Even though the fogged photograph is not in itself pure absence, but rather the eclipsing of an image, we know that what we are seeing is a representation that has been spoilt, a calamity that no technology can ever repair. The image is there, but hidden, ‘fogged’, concealed forever by a curtain of shadow, which no one is capable of raising.
— A Short History of the Shadow by Victor Stoichita, in reference to an 1839 cartoon by Cham (Amédée de Noé) from the book L’Histoire de Monsieur Jobard
Segueing nicely from their book on Gothic literature and art, I’ve been plowing through another great edition from Whitechapel’s Documents of Contemporary Art series: The Cinematic. The editor has assembled critical essays on photography, its relation to cinema and video, to temporality, to narrative, to contemporary art practices — all with a fluid sense of motion conducive to making connections across the gamut of the 20th Century art world. Many of the essays touch on photography’s nature as a perverse mirror capable only of capturing what was, the inherent implications about death and impermanence corresponding to much of the Western catalog of art from the past couple hundred years. Other essays deal with the conflict and interaction between still photography and the re-playable, less-bounded world arising from Sergei Eisenstein and his early modernist contemporaries. In short, it’s right up my alley, and I hope the library here gets more from this series soon.
With these thoughts in mind, I was pleased last weekend to find the theater series of photographs by Hiroshi Sugimoto sitting quietly by themselves on a side wall in the otherwise colorful LEWITT×2 show at the Austin Museum of Art. These photographs, seemingly simple shots of the interiors of old American movie palaces, speak volumes about these issues of time, death, photography, cinema, and reflection. The burning white oblivion central to the frame, created by setting up a large format camera with its shutter open through the duration of a feature film, softly illuminates the space surrounding it, highlighting the emptiness as though time itself has run its course. The blur of human motion on the screen over time adds up to a brilliant nothingness, irretrievable. Somewhere on the boundary between conceptualism and zen meditation, these were easily my favorite pieces in the show.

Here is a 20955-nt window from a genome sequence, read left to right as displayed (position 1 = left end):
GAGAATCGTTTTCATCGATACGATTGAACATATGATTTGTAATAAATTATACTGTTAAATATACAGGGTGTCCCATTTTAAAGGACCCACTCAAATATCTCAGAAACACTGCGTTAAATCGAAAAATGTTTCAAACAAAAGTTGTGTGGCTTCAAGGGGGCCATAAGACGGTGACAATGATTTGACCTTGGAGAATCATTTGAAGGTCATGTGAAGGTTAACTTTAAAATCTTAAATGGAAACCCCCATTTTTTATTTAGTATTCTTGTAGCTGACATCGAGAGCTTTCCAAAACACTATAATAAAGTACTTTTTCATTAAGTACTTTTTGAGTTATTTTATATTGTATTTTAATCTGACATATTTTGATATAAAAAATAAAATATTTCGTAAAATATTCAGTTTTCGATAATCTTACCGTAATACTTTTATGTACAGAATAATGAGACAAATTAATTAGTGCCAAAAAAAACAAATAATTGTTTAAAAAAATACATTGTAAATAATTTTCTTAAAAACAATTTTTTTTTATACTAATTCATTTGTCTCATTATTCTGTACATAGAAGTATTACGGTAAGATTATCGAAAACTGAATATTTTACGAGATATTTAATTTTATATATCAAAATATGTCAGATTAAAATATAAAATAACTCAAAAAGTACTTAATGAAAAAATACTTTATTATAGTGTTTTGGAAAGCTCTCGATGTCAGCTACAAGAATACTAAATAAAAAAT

I just finished reading through The Gothic, a recent essay collection from the Documents of Contemporary Art series published by MIT Press. The book stitches together a variety of short essays centered on discussion of classic gothic literature and contemporary art, tapping into the thoughts of well-established artists like Damien Hirst and Jeff Wall while also reflecting on younger members of the field like Banks Violette, David Altmejd, Aïda Ruilova, and Sue de Beer. Crammed within its scant 230, large-typeset pages you’ll find writing on Edgar Allen Poe (any book on gothic literature and modernity needs to have lots of Poe!), Michael Jackson’s Thriller, Freud and Lacan’s theories of the uncanny (unheimliche), deconstructions of 1980s slasher movies, psychoanalytic musings on duality and transgression, bits of cyberpunk from William Gibson, and more! When I was younger, I was thrilled reading Poe, Shelley, Baudelaire, et al., without realizing until recently how much of an impact their writings had on art and literature, continuing even today as the art world emerges slowly out of post-modernism and back towards theatricality and the sublime. Highly recommended.